Social media is like a school playground where the psychos and insecure get together in small gangs to bully others and persuade themselves they are not alone and powerless but that they are, in fact, powerful and normal because they are not alone. A playground where your voice, thoughts and opinions are paid attention to by ‘everyone’ – even though ‘everyone’ is a tiny number of people amid (in the case of the UK) 67 million people. You can tell yourself any freakish opinion you hold is mainstream because the vast majority of your very small, self-selected gang believe what you believe.

Meanwhile, in the real world, my friend in Central London texted me again about her friend in hospital:

“No change. Life support. Not rosy.”

WEDNESDAY 8th APRIL

In the morning, my friend in Central London told me:

“Hospital just phoned. They’re losing him.”

The total reported UK coronavirus deaths now stands at 7,097 – up 938 since yesterday.

Meanwhile, in the unreal world of social media psychos, the writer on a popular cartoon locked her Twitter account following a backlash after she Tweeted about Boris Johnson’s hospitalisation: “The cunt deserves every blunt needle he’ll get”

The Labour Party announced it was “suspending from the party” a local Labour mayor, who had written of Boris Johnson’s hospitalisation with coronavirus that he “completely deserves this”.  Her name was also taken off the website of the firm of solicitors she works for…

However, no action was taken against a man who had Tweeted: “You have to have a heart of stone not to smile just a little bit” in response to the news that Boris had been taken to an Intensive Care Unit. The man Tweeting is a barrister and Senior Counsel to a World Bank initiative and on leave from being a Professor of Law and Legal Theory at a London University, where he teaches jurisprudence plus political and legal philosophy.

THURSDAY 9th APRIL

UK coronavirus deaths in the last 24 hours 881. 

‘Social distancing’ means we are supposed to only leave home for essentials and to keep 2 metres away from other people when out.

Today the BBC reported that, last weekend, Greater Manchester police had to break up 660 parties – including 166 street parties and 494 house parties, some with DJs, fireworks and bouncy castles. There were 122 different groups gathering to play sports, 173 gatherings in parks and 112 incidents of anti-social behaviour and public disorder.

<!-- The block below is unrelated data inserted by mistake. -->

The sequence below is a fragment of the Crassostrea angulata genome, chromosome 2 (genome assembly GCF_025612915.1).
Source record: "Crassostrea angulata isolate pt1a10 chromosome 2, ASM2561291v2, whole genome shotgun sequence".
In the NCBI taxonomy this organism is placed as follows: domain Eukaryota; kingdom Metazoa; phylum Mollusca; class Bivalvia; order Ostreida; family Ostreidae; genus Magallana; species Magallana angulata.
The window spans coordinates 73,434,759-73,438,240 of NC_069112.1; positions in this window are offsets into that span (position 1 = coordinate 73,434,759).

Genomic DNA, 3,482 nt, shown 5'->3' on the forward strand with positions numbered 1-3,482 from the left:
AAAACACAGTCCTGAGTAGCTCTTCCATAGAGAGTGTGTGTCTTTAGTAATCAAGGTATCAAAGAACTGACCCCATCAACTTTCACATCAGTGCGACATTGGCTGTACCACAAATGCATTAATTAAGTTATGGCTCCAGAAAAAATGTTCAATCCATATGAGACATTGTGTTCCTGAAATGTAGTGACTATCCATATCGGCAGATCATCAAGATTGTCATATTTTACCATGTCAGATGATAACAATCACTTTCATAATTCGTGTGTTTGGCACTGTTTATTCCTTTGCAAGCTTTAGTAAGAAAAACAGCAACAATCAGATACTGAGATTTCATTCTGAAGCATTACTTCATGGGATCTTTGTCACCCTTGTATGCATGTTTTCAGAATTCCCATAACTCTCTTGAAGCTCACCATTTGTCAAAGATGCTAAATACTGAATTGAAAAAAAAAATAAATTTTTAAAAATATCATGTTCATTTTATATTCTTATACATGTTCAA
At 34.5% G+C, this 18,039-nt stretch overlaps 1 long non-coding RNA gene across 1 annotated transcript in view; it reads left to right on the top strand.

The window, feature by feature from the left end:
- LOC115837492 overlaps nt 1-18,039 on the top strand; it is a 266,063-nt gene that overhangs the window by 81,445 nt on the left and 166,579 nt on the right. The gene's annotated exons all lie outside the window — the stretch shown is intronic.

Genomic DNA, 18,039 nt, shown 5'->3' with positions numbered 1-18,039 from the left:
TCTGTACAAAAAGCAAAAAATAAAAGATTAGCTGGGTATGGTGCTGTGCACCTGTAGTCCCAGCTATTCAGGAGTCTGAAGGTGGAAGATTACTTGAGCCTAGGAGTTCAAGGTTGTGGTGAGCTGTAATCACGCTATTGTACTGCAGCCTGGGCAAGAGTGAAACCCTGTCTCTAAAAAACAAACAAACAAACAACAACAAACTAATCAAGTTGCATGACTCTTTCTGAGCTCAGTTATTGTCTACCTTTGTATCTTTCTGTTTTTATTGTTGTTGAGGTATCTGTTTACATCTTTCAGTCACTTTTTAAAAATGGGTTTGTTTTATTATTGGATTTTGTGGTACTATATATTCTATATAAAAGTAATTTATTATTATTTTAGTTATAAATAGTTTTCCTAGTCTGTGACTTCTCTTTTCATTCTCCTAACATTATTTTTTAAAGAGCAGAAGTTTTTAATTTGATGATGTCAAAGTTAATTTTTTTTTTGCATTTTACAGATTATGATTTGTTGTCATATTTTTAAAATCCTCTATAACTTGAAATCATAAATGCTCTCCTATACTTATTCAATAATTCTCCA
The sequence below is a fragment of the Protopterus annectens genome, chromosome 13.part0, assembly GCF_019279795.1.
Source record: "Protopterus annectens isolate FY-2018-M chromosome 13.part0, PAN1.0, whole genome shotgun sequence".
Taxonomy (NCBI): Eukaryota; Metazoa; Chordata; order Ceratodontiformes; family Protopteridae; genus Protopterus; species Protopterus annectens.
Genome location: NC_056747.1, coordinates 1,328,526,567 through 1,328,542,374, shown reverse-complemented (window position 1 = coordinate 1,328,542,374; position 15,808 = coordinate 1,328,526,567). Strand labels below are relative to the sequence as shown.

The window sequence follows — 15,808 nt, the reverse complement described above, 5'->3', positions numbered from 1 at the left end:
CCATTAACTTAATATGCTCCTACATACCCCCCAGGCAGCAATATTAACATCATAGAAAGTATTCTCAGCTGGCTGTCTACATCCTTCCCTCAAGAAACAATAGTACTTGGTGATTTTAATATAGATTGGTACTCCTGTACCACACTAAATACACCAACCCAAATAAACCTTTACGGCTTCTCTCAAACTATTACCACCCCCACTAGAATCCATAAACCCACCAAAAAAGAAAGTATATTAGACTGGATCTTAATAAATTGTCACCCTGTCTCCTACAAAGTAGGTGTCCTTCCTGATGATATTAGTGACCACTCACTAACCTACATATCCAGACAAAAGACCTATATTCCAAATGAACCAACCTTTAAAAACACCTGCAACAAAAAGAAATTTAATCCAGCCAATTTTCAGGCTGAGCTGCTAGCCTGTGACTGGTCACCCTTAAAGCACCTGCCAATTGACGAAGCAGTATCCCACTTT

The BBC also reported that, last Saturday, police in Morecambe arrested two men who had gone into a Sainsbury’s food store and were licking their hands, then wiping them on vegetables, on meat and on refrigerator handles

This evening, it was reported that Boris Johnson had left the Intensive Care Unit but remained in hospital.

My friend in Central London texted: “No news today. Thankfully. Early night. Not sleeping much.”

GOOD FRIDAY 10th APRIL

The UK coronavirus death toll in the last 24 hours rose by 980 to 8,958.

For the third day in a row, I went out on my daily exercise forgetting to put on my latex gloves – I bought 100 three days ago via the internet.

In Germany, the Oberammergau Passion Play which is performed once every ten years and was due to be performed again on 16th May this year has been postponed for two years because of the danger from coronavirus. The villagers of Oberammergau started performing the play in 1634 so that God would protect them from the plague. This postponement follows the holy, healing waters of Lourdes being closed because of the danger to life from the virus. I am thinking of returning to the Old Gods, finding a virgin policeman and building a Wicker Man.

Back in London, Dragos Mostenescu and his family, in lockdown, have now opened a Game Park in their back garden.

My friend in Central London messaged me:

“I just spoke to the senior Intensive Care Unit nurse. Overnight they again tried to decrease his sedation and ventilation by a small amount but he couldn’t tolerate that so they had to increase it again. This morning he was ‘quite unstable’ so they again increased both to maximum level.

“He is now receiving as much oxygen as possible with the ventilator and is deeply sedated so is not aware of any discomfort. The nurse said that he has ‘acute renal failure’ – his kidneys did not start working after they stopped filtration last night so they re-started that today. She added that his blood pressure is fine today, without help.”

EASTER SATURDAY 11th APRIL

The UK coronavirus hospital death toll in the last 24 hours rose by 917 to 9,875.

On Twitter, a consultant working in Intensive Care Units wrote:

“If you end up in an Intensive Care Unit, it’s a life-changing experience. It carries a huge cost even if you do get better.

“As our patients wake up, they are so weak they can’t sit unaided, many can’t lift their arms off the bed due to profound weakness. They need to be taught to walk again, breathe again and they have problems with speech and swallowing. Some have post-traumatic stress, body image and cognitive problems.

“They get better in time but it may take a year and needs an army of Physiotherapy, speech and language, psychology and nursing staff to facilitate this. The few weeks on a ventilator are a small footnote in the whole process.”

Not very good news for Boris Johnson, even though he was reportedly not on a ventilator… nor good news for us.

There is an interview with the doctor on YouTube…

… CONTINUED HERE